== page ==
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"Global hunger levels have fallen more than a quarter since 2000, but more recent rising hunger scores of several countries in the 2017 Global Hunger Index (GHI) underline how uneven this progress has been and how precarious it is to maintain. Famine has cast a shadow over four countries in the past year while conflict and climate change continue to hit the poorest the hardest. The Global Hunger Index this year indicates that beyond these acute crises, long term obstacles to reducing hunger in several countries may also be threatening efforts to reach zero hunger. Nowhere is this more evident than in Africa south of the Sahara, where revised data place the Central African Republic in the “extremely alarming” category – the first time a developing country has fallen into the report’s highest category since the 2014 report. The country has the same score today as it did in 2000, suggesting any progress made in recent years has been subsequently reversed. Several other countries including Sri Lanka, Mauritania, and Venezuela also have higher GHI scores in 2017 than in 2008, after witnessing falling scores in the previous two decades. “The results of this year’s Global Hunger Index show that we cannot waiver in our resolve to reach the UN Sustainable Development Goal of zero hunger by 2030,” said Shenggen Fan, director general of the International Food Policy Research Institute. “We have made great progress toward that goal but indications that this progress is threatened emphasizes the need to establish resilience in food systems. We must provide immediate aid to those areas facing the most severe crises, such as famines, and construct policies at the international and national levels to address the structural issues that create persistent food insecurity.” Amidst some very worrying data there is also some good news. The level of hunger in developing countries decreased by 27 percent since 2000...Declines in average hunger at the regional or national levels obscure some grim realities though. The averages can mask lagging areas where millions are still hungry, demonstrating the need to hold governments accountable not only for investments in timely data but also for building resilience in communities at risk for disruption to their food systems from weather shocks or conflict. “Conflict and climate related shocks are at the heart of this problem. We must build the resilience of communities on the ground, but we must also bolster public and political solidarity internationally. The world needs to act as one community with the shared goal of ensuring not a single child goes to bed hungry each night and no one is left behind.” said Concern Worldwide CEO Dominic MacSorley."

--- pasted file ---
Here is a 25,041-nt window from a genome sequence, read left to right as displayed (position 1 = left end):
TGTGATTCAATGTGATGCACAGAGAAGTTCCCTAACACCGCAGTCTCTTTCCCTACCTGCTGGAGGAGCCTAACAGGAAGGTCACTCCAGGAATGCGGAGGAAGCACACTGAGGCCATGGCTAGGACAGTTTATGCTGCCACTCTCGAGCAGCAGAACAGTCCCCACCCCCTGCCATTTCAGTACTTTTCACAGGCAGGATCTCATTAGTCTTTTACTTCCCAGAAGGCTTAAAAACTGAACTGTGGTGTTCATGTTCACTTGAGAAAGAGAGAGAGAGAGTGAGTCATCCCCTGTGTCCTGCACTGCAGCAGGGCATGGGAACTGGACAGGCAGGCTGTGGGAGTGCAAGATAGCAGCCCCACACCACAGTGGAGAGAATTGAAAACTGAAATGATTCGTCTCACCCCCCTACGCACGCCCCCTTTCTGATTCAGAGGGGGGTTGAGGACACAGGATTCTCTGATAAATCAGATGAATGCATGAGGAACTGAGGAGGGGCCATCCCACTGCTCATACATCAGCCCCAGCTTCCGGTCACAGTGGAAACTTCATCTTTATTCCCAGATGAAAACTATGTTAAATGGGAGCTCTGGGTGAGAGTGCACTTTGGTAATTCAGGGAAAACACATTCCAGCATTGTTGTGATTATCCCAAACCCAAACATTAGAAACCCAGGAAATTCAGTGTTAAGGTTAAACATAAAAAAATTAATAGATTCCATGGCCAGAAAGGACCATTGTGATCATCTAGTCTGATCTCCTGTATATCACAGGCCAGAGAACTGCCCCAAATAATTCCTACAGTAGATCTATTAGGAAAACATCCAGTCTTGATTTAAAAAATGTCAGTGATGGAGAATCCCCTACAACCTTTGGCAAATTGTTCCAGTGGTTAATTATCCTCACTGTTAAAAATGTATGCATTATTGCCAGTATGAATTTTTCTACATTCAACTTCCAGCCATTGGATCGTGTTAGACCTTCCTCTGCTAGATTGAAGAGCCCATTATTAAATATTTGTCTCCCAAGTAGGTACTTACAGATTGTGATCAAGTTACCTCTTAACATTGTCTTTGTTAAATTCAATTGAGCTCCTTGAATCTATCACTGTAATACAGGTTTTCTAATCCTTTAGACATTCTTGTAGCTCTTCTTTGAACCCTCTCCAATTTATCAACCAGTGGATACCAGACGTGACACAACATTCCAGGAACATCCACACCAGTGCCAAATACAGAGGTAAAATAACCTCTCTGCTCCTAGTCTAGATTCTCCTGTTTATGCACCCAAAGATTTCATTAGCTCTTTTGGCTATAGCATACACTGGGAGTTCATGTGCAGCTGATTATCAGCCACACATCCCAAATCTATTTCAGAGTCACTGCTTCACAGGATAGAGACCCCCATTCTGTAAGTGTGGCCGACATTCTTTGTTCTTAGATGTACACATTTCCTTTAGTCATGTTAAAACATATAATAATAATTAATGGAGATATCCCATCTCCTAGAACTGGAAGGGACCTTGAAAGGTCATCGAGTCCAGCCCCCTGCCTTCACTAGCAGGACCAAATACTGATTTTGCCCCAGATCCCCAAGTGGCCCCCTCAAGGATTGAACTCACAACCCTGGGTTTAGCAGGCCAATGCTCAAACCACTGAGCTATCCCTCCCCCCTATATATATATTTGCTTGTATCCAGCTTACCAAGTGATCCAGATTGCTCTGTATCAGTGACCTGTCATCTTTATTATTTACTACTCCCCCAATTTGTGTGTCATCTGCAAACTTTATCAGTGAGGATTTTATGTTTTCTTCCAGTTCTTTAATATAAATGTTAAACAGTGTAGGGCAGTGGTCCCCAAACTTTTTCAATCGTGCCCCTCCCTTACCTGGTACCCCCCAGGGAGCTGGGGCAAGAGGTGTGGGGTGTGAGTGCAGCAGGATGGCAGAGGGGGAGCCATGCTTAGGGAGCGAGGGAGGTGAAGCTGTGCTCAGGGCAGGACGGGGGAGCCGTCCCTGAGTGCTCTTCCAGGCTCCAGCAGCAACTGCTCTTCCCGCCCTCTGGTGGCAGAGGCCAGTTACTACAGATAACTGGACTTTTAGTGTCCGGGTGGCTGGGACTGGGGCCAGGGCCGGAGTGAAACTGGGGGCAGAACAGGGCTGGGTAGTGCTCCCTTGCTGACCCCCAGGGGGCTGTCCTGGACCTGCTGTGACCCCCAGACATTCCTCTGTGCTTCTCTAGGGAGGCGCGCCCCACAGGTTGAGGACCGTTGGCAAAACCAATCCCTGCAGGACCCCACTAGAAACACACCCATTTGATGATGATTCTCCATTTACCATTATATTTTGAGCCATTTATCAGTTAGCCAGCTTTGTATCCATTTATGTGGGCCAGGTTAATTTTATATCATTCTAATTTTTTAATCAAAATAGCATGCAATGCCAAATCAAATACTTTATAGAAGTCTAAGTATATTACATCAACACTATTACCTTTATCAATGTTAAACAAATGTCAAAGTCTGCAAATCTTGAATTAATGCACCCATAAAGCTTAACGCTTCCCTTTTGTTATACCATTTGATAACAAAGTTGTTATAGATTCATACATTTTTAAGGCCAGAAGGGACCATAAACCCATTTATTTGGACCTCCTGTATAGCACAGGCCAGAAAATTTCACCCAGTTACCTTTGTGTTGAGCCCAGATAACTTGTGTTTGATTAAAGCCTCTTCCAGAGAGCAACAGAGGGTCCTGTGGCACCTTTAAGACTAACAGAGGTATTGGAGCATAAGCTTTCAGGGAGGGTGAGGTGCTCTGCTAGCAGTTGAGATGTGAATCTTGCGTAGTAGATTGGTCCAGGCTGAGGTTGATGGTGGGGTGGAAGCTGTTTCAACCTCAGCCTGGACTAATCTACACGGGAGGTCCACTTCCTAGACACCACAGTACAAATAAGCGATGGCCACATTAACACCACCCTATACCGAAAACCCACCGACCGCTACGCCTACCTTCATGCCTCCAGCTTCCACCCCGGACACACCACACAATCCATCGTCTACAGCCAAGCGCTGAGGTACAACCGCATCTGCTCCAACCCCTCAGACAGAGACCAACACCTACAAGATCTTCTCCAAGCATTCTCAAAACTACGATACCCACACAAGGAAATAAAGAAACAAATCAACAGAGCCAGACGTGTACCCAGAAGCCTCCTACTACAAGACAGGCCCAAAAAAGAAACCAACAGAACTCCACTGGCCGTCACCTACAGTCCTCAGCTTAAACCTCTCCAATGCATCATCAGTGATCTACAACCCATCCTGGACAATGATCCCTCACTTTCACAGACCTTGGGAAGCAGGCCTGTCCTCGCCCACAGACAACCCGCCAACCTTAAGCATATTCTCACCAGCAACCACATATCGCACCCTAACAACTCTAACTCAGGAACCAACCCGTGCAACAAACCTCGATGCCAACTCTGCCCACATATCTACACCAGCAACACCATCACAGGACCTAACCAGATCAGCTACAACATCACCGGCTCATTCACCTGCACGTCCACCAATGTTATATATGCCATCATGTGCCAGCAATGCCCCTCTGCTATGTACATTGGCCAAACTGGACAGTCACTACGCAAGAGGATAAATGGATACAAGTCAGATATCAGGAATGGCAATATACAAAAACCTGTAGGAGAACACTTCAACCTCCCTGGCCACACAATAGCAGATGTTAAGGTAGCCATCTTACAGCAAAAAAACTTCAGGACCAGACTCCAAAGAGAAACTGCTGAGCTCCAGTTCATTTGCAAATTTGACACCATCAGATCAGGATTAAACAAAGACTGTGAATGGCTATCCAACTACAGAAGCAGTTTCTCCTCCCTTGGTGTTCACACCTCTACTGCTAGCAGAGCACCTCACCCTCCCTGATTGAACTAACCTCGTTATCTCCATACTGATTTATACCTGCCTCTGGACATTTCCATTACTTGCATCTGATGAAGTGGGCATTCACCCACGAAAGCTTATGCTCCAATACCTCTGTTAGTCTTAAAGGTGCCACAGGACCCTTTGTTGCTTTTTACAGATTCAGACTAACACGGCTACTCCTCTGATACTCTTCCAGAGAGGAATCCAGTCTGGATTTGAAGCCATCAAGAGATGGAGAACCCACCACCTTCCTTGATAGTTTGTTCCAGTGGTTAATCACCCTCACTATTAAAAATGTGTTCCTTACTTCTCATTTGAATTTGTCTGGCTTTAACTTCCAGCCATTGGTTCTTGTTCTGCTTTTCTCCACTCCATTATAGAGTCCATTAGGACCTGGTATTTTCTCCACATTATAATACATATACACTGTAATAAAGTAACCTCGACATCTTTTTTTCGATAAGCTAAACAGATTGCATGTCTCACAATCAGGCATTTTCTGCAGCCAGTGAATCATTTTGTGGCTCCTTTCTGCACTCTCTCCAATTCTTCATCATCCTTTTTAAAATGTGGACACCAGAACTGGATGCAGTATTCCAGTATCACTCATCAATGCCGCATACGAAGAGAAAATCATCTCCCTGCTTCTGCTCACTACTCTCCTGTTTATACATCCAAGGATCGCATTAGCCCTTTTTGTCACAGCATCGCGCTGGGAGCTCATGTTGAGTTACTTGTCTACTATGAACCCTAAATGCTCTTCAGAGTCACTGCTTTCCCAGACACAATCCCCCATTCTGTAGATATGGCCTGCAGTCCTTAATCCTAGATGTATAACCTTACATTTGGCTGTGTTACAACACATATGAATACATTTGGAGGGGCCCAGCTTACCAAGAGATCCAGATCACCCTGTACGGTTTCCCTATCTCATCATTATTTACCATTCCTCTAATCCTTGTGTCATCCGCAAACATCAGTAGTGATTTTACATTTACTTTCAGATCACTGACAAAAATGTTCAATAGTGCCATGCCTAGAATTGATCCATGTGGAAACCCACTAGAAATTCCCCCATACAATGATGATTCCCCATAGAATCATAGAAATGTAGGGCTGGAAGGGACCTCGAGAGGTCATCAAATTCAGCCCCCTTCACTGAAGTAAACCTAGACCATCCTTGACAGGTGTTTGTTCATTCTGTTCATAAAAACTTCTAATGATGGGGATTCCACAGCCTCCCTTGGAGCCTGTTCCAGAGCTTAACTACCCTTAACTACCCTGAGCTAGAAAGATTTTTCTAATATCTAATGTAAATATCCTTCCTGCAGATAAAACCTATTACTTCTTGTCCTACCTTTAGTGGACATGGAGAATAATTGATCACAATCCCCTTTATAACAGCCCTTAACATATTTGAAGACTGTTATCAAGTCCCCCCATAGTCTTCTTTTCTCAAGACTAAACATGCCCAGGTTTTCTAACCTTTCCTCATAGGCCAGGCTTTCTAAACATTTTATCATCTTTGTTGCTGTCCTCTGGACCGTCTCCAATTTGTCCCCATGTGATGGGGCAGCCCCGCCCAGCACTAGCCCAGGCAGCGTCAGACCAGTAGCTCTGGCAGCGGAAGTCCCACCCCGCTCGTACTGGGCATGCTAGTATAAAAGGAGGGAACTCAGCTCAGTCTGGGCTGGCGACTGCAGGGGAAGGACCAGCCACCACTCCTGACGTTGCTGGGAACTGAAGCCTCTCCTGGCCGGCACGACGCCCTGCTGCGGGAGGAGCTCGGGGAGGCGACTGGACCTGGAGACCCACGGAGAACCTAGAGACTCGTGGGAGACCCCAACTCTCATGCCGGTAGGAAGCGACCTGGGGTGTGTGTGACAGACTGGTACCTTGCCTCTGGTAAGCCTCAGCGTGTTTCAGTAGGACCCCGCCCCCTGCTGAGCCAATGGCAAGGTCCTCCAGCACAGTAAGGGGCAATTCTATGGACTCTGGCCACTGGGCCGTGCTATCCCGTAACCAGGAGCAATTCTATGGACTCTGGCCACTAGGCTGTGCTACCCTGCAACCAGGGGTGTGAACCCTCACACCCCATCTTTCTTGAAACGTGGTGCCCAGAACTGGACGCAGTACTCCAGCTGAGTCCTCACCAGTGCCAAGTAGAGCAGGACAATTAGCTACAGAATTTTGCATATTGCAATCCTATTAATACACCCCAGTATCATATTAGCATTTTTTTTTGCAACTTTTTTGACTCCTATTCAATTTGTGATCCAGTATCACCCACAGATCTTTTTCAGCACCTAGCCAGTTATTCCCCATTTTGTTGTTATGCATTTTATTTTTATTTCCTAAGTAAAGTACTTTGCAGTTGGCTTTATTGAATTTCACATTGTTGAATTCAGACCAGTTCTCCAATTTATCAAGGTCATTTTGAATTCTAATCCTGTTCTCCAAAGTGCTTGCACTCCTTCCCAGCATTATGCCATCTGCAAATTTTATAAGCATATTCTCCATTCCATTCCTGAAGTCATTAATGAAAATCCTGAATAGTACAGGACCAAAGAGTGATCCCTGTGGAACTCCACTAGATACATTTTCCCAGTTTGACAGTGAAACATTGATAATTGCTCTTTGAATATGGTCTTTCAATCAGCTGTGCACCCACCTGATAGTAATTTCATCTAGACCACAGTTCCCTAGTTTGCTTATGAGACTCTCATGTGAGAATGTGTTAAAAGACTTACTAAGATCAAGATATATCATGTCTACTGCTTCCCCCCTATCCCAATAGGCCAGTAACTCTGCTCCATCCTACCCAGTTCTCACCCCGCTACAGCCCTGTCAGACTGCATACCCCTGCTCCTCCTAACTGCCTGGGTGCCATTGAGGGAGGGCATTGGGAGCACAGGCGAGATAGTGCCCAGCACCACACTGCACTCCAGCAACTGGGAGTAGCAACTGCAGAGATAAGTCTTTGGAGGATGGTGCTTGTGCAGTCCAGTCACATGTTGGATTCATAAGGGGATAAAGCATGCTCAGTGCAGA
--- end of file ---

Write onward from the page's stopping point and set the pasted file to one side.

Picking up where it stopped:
Posted October 12th, 2017
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